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Conjuncts And Spencerian


Mickey
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'She who must be obeyed' has a 45 minute commute to and from work. During this time, she has done various things, but her present diversion is learning to write Hindi. (Devanagari) It give her an excuse to use her fountain pens (and an excuse to buy new ones). One of the features of the written language is conjuncts, clusters of letters joined together according to a system a bit more complicated than most if not all Western cursive scripts. (Salman, I imagine, could explain this much better.) In any event, it got me thinking.

 

So what does that have to do with Spencerian? Simply put, I noticed in my own practice that certain pairs or groups of letters present difficulties when written together that they don't seem to present singly, or at least not so glaringly. Try to get the 2 Ls in 'llama' to match. That's hard enough and pretty obvious, but try writing the word 'khan' or worse still 'lakh' (sorry for the Hindi binge). Trying to get the ascenders to harmonize is difficult, or at least it is to me. I wrote an entire page this morning trying to produce a few decent examples of each. (I admit to being hypercritical, especially of my own practice.)

 

So, here's the challenge. Share your bêtes noires with the rest of us. Give us some grist for our practice sessions, a short word or two which present the sort of difficulty I mention above. Here's mine for today: 'the', written with the wedge t. Producing a graceful wedge is difficult enough, but getting the slant consistent may be more difficult. It's surprisingly difficult to get all three letters to visually agree. Being the most commonly used word in English, perfecting your 'the' could pay large dividends.

 

 

The liberty of the press is indeed essential to the nature of a free state; but this consists in laying no previous restraints upon publications, and not in freedom from censure for criminal matter when published. Every freeman has an undoubted right to lay what sentiments he pleases before the public; to forbid this, is to destroy the freedom of the press; but if he publishes what is improper, mischievous or illegal, he must take the consequence of his own temerity. (4 Bl. Com. 151, 152.) Blackstone's Commentaries

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Great idea Mickey...I would love to see this. Some of my bigger questions in Spencerican come from chaining letters together.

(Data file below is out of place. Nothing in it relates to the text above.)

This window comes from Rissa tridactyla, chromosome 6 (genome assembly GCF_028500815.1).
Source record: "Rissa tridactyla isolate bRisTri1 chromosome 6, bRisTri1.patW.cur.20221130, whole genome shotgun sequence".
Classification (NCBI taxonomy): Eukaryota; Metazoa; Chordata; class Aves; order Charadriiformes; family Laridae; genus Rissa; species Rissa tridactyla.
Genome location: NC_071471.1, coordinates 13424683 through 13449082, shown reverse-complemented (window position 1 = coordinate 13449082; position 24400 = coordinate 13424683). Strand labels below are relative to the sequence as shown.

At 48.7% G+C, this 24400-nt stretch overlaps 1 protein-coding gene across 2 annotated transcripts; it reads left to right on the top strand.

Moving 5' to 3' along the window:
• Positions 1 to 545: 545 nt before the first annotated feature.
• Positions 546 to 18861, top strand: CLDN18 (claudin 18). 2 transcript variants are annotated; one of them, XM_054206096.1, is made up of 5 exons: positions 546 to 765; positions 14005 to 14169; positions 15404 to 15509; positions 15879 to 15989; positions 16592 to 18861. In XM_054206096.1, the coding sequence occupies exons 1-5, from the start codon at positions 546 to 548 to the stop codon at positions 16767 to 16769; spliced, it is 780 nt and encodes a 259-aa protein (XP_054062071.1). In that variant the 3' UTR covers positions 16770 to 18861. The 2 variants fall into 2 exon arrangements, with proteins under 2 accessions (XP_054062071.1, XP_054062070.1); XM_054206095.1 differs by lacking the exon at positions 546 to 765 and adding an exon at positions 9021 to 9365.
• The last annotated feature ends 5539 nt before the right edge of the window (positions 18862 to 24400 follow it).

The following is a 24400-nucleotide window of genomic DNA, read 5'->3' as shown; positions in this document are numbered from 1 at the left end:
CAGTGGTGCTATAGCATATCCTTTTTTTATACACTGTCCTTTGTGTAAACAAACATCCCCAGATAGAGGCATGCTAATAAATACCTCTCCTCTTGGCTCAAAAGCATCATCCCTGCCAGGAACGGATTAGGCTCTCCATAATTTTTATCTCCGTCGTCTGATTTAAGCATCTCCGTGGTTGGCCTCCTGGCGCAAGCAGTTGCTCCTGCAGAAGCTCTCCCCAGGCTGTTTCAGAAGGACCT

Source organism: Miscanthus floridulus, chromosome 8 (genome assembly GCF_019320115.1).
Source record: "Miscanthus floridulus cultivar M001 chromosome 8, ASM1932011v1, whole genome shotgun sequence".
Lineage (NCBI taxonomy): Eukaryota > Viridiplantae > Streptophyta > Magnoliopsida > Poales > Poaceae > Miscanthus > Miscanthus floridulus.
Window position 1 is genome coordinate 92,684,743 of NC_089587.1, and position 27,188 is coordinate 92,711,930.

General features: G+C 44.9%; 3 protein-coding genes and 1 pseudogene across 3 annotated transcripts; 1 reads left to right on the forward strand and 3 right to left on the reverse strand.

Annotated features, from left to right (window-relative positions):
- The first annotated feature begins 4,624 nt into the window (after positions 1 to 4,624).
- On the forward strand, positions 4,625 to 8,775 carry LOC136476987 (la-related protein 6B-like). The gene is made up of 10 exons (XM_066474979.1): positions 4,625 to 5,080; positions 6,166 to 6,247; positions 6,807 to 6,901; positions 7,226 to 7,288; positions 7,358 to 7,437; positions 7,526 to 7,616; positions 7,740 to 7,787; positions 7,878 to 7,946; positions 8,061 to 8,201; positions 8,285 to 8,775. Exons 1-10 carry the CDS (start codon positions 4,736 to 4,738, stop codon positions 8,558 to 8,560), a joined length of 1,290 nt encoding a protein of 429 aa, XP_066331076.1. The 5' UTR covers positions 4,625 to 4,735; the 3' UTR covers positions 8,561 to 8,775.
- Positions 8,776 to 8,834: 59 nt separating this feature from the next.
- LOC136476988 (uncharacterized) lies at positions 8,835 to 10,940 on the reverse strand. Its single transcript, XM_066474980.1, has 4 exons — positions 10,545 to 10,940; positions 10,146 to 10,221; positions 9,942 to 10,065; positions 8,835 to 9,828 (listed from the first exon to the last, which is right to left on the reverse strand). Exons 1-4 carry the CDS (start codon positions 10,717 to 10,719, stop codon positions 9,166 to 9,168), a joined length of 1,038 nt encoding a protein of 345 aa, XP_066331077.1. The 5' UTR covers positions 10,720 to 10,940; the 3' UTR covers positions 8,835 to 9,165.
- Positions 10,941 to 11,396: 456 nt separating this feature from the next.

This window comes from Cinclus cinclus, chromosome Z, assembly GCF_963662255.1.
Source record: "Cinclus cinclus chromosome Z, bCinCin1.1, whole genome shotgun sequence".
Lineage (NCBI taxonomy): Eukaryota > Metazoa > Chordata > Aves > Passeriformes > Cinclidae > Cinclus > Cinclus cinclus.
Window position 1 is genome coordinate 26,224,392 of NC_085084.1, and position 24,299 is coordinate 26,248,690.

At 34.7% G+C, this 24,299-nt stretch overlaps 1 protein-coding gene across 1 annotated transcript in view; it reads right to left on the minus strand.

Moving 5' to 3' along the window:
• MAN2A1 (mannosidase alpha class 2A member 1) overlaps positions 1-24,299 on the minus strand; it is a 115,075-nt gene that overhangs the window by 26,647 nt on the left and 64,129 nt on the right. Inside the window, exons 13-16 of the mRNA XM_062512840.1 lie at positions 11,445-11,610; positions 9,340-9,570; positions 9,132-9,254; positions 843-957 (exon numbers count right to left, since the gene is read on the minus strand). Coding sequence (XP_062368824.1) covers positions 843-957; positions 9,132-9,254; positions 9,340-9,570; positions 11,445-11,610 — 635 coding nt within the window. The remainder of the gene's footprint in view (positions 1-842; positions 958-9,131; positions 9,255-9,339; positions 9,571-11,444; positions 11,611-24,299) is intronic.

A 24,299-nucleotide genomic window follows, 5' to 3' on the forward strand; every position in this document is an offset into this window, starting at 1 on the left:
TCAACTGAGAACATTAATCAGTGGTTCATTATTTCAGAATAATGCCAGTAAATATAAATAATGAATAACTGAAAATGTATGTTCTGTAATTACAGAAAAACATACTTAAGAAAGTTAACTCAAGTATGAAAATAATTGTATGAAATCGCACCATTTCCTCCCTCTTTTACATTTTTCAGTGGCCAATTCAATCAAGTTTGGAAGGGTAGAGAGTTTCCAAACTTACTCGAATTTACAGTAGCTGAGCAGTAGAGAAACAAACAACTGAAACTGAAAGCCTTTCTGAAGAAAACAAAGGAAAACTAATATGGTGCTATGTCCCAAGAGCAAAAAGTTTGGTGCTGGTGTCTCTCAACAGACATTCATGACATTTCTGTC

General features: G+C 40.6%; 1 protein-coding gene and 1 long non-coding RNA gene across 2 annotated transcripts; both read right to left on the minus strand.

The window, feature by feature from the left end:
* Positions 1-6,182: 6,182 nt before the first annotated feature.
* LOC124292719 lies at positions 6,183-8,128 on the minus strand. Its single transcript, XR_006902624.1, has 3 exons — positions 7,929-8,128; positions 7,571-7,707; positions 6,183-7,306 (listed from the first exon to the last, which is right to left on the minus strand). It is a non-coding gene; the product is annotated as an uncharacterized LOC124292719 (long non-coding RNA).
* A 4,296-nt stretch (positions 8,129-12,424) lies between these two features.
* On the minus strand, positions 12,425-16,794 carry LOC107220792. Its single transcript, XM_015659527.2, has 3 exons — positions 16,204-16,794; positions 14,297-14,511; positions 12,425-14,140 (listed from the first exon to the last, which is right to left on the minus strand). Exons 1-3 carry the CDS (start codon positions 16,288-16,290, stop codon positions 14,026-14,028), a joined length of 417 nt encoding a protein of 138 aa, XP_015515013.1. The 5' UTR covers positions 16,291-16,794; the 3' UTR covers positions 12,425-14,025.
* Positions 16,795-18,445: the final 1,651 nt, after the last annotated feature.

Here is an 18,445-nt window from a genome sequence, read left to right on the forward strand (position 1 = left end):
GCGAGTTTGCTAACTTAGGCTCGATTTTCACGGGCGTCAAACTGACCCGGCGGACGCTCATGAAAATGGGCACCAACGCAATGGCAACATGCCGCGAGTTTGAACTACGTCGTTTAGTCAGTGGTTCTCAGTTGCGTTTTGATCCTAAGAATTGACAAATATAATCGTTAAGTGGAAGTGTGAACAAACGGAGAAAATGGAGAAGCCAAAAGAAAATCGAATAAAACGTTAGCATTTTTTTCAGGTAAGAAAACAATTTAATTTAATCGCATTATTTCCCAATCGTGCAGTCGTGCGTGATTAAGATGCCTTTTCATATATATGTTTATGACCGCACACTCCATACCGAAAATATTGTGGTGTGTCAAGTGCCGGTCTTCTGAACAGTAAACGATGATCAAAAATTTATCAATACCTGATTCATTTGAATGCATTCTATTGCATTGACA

Rob

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Spencerian is not my thing, but I have a few old Spencrerian samples, one especially beautiful. It looks on close examination that all letters are not joined. I wonder if the idea that all letters should be joined within a word is a convention of the past 100+ years.

 

When I started to practice calligraphy I decided to concentrate on italic, knowing that practice is critical, and that historically, scribes used one method of letter formation in a lifetime.

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When I started to practice calligraphy I decided to concentrate on italic, knowing that practice is critical, and that historically, scribes used one method of letter formation in a lifetime.

Attractive writing can give great pleasure to both the writer and the reader.

 

On this forum, there are many who are equally adept at more than one style of writing.

 

I can see no point or virtue in restricting oneself to writing just one specific hand and personally, I enjoy writing in all styles.

 

Ken

Edited by caliken
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Spencerian is not my thing, but I have a few old Spencrerian samples, one especially beautiful. It looks on close examination that all letters are not joined.

They are not all joined for the simple reason that the page was moved every few characters to maintain optical and physical alignment. Because the point is already moving when it contacts the page, joins are not always perfect. BTW, thanks for hijacking a thread by the 2nd reply. That may be a record.

The liberty of the press is indeed essential to the nature of a free state; but this consists in laying no previous restraints upon publications, and not in freedom from censure for criminal matter when published. Every freeman has an undoubted right to lay what sentiments he pleases before the public; to forbid this, is to destroy the freedom of the press; but if he publishes what is improper, mischievous or illegal, he must take the consequence of his own temerity. (4 Bl. Com. 151, 152.) Blackstone's Commentaries

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Back to the original topic - I thought that I was the only one filling pages of practise "the the the the.."

Others that are hard (for me) include lines of "move more", "commendation animates" and "destroyed".

On the second topic, the Universal Penman shows many examples of joined words as well as joined letters.

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Practice bigrams plus.txtThis may not be exactly what you were looking for, but when I was relearning how to write in cursive I found a list of the most common two- and three-letter combinations on some cryptanalysis websites. Just like WestLothian, I wrote many lines of each of these, just to try and get the letters and connections properly done. Other words I use for practice are Double Letter Practice.txt posted in "About Engorsser How To Write Rr To Make It More Beautiful" and Alphabet Sentences.txt posted in "Are There Any Lauren Script Writers Here?" (Sorry, I don't know how to link directly to them.)

 

I hope these help.

 

DB

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